by: Daveda Gruber:
President Trump’s pick for Attorney General, William Barr, has had a grueling time with Senators in the wake of facing confirmation to be President Trump’s chief law enforcement officer.
Barr is expected to be confirmed by the full Senate. On Thursday the Senate Judiciary Committee advanced the nomination of the 68 year old Barr.
The nomination was advanced by a vote of twelve Republicans while ten Democrats voted against it.
Barr served as attorney general from 1991 to 1993 under the late President George H.W. Bush. He is set to be the second be the chief law enforcement officer under Trump.
Matthew Whitaker was appointed the acting attorney general after Jeff Sessions was fired from his position the day after the 2018 midterm elections.
Trump had complained that Sessions was weak, and did not protect him from the Russia investigation. Sessions recused himself early on in the investigation before Robert Mueller’s appointment. Sessions thought this was appropriate due to his involvement with the Trump campaign in 2016.
Democrats have seen Barr as someone who would exploit legal “loopholes” to hide Special Counsel Robert Mueller’s report from the public and also resist subpoenas against the White House.
In the meantime, Democrats and Republicans have said that they believe that Mueller’s final report should be fully released.
Barr did say that he will be as transparent as possible under Justice Department regulations.
Regulations call for the report to be confidential. It only requires that the report explain the decisions to pursue or to decline prosecutions. That could be as simple as a short list or a report of hundreds of pages.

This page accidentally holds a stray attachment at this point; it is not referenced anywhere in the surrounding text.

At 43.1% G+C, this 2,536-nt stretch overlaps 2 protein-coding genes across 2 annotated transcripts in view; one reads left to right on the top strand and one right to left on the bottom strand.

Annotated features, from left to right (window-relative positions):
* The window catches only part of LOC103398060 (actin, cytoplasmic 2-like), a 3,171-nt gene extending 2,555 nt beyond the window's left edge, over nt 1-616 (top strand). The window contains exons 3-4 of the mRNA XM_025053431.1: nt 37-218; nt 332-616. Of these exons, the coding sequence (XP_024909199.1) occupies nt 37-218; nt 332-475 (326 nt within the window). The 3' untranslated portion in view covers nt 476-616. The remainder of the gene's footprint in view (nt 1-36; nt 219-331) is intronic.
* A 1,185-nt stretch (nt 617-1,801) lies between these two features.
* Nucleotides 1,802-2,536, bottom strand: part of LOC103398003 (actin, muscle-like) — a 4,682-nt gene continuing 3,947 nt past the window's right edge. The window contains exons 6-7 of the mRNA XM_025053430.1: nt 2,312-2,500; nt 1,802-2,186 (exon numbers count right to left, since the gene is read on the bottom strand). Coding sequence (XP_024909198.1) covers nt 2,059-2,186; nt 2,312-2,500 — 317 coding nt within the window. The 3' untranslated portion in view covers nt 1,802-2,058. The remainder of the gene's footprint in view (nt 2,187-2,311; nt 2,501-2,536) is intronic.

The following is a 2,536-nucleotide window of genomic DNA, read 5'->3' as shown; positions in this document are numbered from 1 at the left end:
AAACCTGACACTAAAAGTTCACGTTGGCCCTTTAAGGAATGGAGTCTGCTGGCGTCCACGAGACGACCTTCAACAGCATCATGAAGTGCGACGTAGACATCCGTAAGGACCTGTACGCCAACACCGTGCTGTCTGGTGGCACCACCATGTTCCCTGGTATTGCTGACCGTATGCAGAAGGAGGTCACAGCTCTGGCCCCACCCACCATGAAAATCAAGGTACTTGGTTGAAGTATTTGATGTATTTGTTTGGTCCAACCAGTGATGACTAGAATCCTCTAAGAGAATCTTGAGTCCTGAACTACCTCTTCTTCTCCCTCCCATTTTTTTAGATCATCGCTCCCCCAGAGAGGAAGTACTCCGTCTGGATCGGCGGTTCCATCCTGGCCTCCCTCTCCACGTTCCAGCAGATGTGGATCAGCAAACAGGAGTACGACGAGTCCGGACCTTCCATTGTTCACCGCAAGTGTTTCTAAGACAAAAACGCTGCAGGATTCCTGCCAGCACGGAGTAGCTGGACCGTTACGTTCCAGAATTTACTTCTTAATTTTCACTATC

Barr, at his hearing last month, said, “I don’t know what at the end of the day, what will be releasable. I don’t know what Bob Mueller is writing,”
I believe that Barr is telling the truth because he has no reason to lie under oath.
It was disclosed by Barr that he had discussed Mueller’s investigation with Vice President Mike Pence. Barr insisted that he neither provided legal advice to the White House nor received any confidential information from Pence.
Barr had sent a memo to the Justice Department last year that was critical of the Russia probe. He explained that it was narrow in scope and based on potentially incomplete information.
Barr also said “it is vitally important” that Mueller be able to complete his Russia investigation.
Barr said, “I have the utmost respect for Bob and his distinguished record of public service. When he was named special counsel, I said that his selection was ‘good news’ and that, knowing him, I had confidence he would handle the matter properly. I still have that confidence today.”
It seems that Barr is honest. He has no problem saying good things about Mueller.
Barr told senators that Trump did not seek any assurances or promises before nominating him.
Trump has called the Russia probe as a “witch hunt,” but Barr was adamant in defending Mueller’s work.
Barr said at his hearing, “I don’t believe Mr. Mueller would be involved in a witch hunt.”
Deputy Attorney General Rod Rosenstein, who has taken on oversight of the investigation, made Mueller special counsel. Rosenstein is expected to leave his post at the Justice Department in the coming weeks.
Barr had served as deputy attorney general and assistant attorney general overseeing the Office of Legal Counsel during that administration. He covered work ranging from combating violent crime to investigating the Pan Am 103 bombing. Barr also coordinated counter-terror activities during the first Gulf War.
Barr worked with the White House Domestic Policy staff for a year under then-President Ronald Reagan. In the 1970s, Barr worked in the Central Intelligence Agency as an analyst and assistant legislative counsel. During the time that he worked at the CIA, he studied law at George Washington University.
It seems inevitable that Barr will be confirmed. I hope he doesn’t trust Mueller too much.